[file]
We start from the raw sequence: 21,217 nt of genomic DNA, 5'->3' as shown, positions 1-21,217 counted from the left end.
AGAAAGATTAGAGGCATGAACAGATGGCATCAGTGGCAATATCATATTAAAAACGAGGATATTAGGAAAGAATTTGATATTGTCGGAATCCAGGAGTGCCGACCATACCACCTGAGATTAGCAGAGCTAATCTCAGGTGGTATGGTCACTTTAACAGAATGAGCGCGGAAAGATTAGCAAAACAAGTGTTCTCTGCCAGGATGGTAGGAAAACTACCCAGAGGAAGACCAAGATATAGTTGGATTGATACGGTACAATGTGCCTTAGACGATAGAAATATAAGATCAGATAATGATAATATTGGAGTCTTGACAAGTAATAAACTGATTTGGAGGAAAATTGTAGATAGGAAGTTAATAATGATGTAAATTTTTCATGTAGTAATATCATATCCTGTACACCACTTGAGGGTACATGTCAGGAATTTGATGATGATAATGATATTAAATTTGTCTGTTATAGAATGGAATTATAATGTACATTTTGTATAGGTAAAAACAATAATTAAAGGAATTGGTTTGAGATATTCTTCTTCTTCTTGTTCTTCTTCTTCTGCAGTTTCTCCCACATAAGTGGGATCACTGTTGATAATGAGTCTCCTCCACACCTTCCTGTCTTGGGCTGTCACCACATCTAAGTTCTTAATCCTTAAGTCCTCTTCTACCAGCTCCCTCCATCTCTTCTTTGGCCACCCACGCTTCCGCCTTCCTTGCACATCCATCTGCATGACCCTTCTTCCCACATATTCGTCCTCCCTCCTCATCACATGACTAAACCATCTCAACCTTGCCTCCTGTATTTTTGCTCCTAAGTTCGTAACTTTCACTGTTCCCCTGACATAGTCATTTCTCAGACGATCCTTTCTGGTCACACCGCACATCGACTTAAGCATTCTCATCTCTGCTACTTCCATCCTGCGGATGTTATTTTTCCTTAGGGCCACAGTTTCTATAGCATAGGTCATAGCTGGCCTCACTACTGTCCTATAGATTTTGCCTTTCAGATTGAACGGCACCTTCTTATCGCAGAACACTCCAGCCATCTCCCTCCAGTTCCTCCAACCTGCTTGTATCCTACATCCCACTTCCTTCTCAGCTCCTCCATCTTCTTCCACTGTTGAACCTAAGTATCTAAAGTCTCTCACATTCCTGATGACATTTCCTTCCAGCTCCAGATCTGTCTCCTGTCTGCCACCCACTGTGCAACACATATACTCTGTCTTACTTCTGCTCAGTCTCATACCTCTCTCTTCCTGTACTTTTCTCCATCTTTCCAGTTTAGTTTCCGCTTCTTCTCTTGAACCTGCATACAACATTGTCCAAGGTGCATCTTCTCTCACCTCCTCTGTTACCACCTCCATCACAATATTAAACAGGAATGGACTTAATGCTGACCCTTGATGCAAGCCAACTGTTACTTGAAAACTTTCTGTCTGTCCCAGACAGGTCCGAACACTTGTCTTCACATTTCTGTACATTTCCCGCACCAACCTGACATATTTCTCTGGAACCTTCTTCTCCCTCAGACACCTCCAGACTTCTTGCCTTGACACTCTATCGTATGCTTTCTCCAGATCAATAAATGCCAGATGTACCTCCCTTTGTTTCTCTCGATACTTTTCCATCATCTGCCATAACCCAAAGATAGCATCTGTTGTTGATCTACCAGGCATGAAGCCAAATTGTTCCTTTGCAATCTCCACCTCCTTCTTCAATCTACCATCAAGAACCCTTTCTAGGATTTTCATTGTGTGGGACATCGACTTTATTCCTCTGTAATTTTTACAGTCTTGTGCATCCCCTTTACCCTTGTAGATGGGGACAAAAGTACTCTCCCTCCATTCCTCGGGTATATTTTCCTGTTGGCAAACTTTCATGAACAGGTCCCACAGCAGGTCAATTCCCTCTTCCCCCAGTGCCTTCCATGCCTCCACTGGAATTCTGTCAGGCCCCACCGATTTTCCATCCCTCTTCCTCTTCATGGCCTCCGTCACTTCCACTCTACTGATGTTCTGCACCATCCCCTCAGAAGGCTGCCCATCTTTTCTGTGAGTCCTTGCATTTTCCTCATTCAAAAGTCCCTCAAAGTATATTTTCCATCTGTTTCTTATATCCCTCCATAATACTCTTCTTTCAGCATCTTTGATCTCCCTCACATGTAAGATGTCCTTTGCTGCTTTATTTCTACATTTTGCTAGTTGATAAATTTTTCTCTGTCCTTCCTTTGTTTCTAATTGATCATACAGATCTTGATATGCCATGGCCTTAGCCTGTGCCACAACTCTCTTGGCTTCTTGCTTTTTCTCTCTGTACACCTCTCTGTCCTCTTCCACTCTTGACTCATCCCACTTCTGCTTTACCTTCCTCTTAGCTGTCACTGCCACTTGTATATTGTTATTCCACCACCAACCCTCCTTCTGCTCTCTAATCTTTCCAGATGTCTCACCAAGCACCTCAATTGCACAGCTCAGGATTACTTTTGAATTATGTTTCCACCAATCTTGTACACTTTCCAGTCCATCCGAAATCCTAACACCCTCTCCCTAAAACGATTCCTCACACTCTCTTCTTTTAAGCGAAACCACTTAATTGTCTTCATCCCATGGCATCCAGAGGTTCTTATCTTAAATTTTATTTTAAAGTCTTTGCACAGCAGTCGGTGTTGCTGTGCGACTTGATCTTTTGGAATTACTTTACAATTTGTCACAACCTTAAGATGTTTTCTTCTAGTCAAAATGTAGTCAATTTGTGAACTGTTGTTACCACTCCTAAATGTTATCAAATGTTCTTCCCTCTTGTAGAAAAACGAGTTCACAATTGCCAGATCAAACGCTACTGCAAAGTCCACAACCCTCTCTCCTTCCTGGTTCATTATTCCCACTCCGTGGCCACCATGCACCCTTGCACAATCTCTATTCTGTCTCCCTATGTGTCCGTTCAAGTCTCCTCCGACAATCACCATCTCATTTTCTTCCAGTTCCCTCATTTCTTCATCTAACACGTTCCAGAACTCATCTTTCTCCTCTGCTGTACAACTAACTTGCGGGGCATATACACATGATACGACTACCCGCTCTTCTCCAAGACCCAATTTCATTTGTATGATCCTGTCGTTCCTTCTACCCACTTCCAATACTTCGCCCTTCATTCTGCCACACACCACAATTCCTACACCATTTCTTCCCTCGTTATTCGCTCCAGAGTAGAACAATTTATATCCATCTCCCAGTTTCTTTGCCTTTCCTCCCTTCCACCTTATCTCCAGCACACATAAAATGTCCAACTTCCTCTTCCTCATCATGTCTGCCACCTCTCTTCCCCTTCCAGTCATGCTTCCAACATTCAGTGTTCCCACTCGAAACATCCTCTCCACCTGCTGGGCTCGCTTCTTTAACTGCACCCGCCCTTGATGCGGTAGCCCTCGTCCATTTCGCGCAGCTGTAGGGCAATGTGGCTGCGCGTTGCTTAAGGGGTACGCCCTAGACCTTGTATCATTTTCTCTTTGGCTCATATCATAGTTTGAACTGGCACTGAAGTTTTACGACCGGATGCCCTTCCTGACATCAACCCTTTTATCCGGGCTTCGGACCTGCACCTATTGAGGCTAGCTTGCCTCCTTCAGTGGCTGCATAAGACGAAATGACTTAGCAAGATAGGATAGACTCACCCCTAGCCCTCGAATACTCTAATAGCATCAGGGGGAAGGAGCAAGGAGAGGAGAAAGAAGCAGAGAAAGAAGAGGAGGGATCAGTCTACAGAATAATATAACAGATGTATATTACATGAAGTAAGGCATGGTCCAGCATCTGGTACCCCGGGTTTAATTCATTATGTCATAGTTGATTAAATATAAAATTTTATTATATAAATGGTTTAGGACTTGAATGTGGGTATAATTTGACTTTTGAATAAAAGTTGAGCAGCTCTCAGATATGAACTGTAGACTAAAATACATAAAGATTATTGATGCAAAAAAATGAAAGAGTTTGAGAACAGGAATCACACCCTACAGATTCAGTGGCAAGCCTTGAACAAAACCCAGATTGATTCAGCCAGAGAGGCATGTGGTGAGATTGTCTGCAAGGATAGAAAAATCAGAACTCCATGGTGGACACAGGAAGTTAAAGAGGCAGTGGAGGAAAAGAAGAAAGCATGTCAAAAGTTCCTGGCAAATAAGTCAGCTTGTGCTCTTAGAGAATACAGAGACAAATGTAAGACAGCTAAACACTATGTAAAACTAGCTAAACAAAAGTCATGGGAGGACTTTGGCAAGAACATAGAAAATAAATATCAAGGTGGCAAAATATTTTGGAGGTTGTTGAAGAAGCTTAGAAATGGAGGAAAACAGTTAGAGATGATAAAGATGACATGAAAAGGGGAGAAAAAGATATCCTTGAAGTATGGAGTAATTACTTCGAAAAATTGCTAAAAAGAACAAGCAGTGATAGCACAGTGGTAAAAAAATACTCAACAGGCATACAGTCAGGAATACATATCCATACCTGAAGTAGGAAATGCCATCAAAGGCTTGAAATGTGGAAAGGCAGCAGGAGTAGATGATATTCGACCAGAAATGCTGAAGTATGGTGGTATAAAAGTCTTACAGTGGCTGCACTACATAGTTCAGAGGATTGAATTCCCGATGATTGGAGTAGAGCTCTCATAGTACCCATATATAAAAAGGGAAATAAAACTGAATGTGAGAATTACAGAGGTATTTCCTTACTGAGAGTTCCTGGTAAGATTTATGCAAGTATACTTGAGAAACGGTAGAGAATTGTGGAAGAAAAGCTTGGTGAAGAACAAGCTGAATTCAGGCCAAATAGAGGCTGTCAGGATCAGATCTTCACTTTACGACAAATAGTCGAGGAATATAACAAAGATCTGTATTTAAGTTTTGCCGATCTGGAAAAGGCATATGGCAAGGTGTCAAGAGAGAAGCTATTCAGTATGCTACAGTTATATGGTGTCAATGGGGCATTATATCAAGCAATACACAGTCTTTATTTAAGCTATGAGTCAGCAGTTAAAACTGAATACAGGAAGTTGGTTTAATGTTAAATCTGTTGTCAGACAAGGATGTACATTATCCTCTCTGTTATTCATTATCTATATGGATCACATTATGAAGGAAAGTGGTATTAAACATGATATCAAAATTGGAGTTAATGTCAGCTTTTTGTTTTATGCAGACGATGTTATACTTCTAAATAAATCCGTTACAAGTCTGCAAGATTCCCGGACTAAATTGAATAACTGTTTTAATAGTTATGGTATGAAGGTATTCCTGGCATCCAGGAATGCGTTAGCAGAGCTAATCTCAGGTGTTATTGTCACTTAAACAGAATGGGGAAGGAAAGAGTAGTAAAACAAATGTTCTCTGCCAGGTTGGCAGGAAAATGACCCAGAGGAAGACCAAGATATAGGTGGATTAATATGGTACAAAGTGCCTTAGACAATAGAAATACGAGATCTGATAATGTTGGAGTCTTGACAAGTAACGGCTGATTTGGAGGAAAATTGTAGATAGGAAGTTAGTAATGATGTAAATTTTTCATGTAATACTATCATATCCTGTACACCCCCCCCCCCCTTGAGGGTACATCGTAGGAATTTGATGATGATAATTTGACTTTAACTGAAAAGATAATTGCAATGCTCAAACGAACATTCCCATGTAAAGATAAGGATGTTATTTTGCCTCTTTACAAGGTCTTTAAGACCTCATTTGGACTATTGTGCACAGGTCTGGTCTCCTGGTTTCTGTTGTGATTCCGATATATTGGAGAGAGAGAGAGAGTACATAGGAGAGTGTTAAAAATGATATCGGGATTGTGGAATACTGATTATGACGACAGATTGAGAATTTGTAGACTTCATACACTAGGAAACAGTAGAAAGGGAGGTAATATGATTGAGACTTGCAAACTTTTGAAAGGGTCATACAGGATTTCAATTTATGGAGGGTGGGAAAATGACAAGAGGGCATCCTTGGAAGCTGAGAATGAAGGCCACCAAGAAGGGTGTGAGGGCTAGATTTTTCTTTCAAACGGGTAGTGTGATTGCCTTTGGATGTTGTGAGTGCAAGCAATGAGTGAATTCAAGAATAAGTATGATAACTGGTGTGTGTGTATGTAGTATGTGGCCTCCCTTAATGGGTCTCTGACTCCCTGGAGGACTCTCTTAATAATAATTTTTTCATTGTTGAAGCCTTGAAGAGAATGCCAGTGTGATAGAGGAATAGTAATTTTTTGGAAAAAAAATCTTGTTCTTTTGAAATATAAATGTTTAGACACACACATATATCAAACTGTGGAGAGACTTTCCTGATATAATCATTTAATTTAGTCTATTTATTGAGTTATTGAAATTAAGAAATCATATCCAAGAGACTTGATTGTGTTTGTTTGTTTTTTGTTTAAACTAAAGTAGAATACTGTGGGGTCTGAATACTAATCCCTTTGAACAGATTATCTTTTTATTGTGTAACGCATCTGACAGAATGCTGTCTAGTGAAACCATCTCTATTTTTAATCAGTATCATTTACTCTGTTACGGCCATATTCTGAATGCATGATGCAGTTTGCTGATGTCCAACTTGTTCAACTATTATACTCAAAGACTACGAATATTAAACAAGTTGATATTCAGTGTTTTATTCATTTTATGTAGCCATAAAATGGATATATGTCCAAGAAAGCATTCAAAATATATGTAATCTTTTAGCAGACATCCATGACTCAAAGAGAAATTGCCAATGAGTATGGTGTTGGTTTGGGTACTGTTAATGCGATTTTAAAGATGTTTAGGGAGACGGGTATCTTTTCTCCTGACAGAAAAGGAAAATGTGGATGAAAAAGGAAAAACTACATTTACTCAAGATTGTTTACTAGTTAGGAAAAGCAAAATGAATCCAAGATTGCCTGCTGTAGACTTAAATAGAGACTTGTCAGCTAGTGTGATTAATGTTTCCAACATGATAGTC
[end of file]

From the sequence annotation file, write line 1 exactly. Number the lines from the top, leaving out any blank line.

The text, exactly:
We start from the raw sequence: 21,217 nt of genomic DNA, 5'->3' as shown, positions 1-21,217 counted from the left end.